Solicitors from lower socio-economic backgrounds take around 18 months longer to reach partner at major City law firms than those from higher ones, a major study has concluded.
Being female and/or from a non-white background “amplify the inequalities in rates of progression”.
Commissioned by and analysing 10 leading practices, the study found them “deeply lacking in diversity”, most acutely on the basis of socio-economic background.
It challenged the view that the problem would reduce over time as initiatives to improve access to the profession take hold, highlighting the ingrained cultural issues of big firms.
The research on how socio-economic background affects progression to partner was conducted by not-for-profit consultancy the Bridge Group.
Nine of the City’s largest law firms commissioned it – Allen & Overy, Ashurst, Bryan Cave Leighton Paisner, Clifford Chance, Freshfields Bruckhaus Deringer, Herbert Smith Freehills, Hogan Lovells, Linklaters and Slaughter and May – along with the comparatively tiny Towerhouse, which specialises in acting for regulated industries.
More than half of partners employed across the participating firms attended an independent school (53%), and the talent pipeline suggested that limited progress would be made over time, with the figure only a little lower, 46%, among associates.
This is higher than that of the subjects in Who’s Who (45%), and much higher than amongst senior professionals across several sectors analysed in the government’s Elitist Britain report last year (39%).
Nationally, 7.2% of school children attend independent schools, rising to 15% of pupils aged 16 and over, and 9% of undergraduates.
Compared to senior associates from “the dominant group” (white males from higher socio-economic backgrounds), those from lower socio-economic backgrounds took a year and a half longer on average to reach partner, while women took nearly a year longer than men, the Bridge Group found.
Those who identified as white progressed to partner nearly two years more quickly compared with those from other ethnic groups.
Black employees were much more likely to be from lower socio-economic backgrounds (23% of black female employees attended independent school, compared with 52% of white male employees, and 60% of Asian males).
“This evidence, compounded by the lack of diversity at more junior levels within firms, suggests that increased diversity will not simply happen over time,” the study said.
The qualitative data from interviews with 60 solicitors from across the firms highlighted factors that contributed to this, such as a “non-inclusive culture” within firms and processes for progressing to partner that were in part opaque and in part indirectly disadvantaging colleagues who were not white men from higher socio-economic backgrounds.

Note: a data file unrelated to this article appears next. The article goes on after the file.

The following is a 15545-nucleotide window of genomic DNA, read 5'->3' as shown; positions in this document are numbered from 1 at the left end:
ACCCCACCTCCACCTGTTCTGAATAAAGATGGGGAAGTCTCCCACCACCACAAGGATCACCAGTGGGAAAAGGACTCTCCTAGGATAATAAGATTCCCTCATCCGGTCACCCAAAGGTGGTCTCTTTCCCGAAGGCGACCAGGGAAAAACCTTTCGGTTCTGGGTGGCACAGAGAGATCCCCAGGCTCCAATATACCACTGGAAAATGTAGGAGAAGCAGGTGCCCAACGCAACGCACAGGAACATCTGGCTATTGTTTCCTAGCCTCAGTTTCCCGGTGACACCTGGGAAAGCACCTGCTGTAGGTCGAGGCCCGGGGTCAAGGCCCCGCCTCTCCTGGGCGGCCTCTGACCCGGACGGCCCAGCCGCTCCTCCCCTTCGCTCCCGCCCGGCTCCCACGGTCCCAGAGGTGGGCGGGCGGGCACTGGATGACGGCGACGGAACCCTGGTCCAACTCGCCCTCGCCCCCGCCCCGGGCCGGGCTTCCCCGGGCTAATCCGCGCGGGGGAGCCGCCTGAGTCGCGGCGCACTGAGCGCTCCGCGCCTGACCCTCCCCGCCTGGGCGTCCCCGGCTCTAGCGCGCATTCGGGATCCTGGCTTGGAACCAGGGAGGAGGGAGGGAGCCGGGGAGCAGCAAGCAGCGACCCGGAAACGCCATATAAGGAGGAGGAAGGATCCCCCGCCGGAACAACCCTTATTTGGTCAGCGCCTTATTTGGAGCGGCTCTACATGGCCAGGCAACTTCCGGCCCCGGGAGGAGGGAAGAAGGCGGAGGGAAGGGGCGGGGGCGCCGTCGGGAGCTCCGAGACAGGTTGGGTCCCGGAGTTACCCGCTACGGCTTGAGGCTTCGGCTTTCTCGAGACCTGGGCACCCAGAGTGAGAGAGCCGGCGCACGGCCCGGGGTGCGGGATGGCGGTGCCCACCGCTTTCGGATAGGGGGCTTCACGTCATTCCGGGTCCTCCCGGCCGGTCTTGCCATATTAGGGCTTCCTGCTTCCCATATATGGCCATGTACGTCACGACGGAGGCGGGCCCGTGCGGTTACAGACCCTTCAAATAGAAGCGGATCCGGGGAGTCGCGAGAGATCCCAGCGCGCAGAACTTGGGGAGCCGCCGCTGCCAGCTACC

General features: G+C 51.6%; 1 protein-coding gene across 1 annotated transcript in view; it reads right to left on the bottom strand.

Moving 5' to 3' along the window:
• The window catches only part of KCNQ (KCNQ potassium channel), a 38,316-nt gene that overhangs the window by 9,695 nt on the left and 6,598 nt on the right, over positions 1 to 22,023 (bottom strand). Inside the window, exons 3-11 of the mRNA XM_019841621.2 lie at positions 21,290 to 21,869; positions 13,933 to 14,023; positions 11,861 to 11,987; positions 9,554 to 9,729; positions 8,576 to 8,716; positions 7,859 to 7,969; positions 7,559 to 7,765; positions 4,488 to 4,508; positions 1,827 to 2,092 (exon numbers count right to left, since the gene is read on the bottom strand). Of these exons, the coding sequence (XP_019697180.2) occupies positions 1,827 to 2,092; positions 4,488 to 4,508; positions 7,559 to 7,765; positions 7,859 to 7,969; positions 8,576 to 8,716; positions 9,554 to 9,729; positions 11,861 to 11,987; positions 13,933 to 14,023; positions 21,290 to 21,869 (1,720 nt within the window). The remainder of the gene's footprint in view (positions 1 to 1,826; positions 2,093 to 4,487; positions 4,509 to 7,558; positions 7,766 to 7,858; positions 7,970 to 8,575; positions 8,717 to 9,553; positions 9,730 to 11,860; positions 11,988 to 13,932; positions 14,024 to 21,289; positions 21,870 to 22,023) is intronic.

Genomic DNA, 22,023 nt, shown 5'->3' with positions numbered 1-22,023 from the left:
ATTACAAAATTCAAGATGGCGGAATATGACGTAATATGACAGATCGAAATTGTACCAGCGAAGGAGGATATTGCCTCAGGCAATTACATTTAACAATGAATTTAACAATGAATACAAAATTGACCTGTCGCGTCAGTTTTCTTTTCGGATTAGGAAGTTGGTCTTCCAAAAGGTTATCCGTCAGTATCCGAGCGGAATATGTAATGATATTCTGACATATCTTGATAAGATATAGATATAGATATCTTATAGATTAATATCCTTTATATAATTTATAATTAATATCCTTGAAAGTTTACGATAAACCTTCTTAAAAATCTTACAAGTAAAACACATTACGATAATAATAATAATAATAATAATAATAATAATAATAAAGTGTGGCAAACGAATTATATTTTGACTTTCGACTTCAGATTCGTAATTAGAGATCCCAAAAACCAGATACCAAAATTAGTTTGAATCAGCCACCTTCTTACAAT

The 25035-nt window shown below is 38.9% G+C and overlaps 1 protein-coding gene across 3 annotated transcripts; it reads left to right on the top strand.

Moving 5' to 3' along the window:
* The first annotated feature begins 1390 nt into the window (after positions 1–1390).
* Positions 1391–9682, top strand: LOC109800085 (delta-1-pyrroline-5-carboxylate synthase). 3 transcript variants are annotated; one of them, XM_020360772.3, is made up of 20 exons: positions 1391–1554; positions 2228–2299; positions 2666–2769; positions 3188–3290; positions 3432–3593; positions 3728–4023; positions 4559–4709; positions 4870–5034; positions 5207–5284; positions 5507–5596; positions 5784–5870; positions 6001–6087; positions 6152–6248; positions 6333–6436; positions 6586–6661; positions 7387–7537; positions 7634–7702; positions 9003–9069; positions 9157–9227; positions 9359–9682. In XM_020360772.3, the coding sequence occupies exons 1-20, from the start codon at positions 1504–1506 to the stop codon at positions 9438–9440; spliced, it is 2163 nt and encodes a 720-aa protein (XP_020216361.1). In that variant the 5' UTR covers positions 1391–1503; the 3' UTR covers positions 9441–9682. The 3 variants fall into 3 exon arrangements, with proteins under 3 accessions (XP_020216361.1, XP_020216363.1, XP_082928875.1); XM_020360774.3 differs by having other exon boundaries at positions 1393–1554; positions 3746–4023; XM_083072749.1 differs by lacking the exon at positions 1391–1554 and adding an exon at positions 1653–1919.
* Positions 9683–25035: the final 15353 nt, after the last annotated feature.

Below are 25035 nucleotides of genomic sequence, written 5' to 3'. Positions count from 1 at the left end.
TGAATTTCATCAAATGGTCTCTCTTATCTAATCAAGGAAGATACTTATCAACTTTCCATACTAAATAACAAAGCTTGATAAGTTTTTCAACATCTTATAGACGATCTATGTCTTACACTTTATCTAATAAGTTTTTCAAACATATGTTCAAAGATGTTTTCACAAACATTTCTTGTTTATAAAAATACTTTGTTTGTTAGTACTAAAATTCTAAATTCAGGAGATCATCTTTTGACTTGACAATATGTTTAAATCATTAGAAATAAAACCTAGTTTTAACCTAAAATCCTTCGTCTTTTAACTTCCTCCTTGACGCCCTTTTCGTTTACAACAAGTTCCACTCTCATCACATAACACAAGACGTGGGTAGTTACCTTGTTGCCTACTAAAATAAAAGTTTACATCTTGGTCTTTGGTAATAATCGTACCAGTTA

Other prevalent themes included “frequently tolerated microaggressions” and normalised expectations about unhealthy working hours and life balance.
The Bridge Group identified a contradiction within interviewees’ views about the extent to which client demands were helping or hindering law firms’ investment in diversity and inclusion.
“We heard how clients are increasingly requesting diversity in teams (typically relating to gender and ethnic group), but we also heard how clients expect 24-hour access to legal teams, and of sensitivity amongst partners for ensuring clients meet the ‘right people’ (often connected to socio-economic background).”
While objective criteria such as winning new business, high billing and client relations and “broader cultural fit” were seen as key to becoming partner, many of those interviewed considered these to be “a construct of working long hours; mobilising familial, professional and social networks; demonstrating authority and gravitas in daily exchanges; and engaging proactively with the demanding and opaque process of being ‘on track’ for partner”.
Many interviewees pointed to the “customary practice of recruiting and promoting in one’s image”; given the need for would-be partners to have sponsors, they felt that sponsors were “often more likely to sponsor someone who feels similar to them”. This also meant lateral hires made little difference to diversity.
Senior associates and partners from lower socio-economic backgrounds described the “excessive energy” spent in assimilating to the dominant culture, but still having ‘imposter syndrome’ and “a feeling that, despite their efforts to assimilate, they are still outside the dominant culture”.
The report also highlighted the potential for Covid-19 to lead to firms deprioritising diversity and inclusion.
The report made a series of recommendations, including lobbying for socio-economic background to be a protected characteristic in law, formal mentoring programmes and “interrogating criteria for progression to partner, making this more transparent and directly linked to the competences required to do the job well – and including the process for identifying prospective partner”.
Firms should at least ensure they have “robust measures” in place for collecting and understanding data relating to socio-economic diversity and inclusion
Nik Miller, chief executive of the Bridge Group, said: “There is much commitment in the law sector to this critical matter, but progress has been too slow for too long.”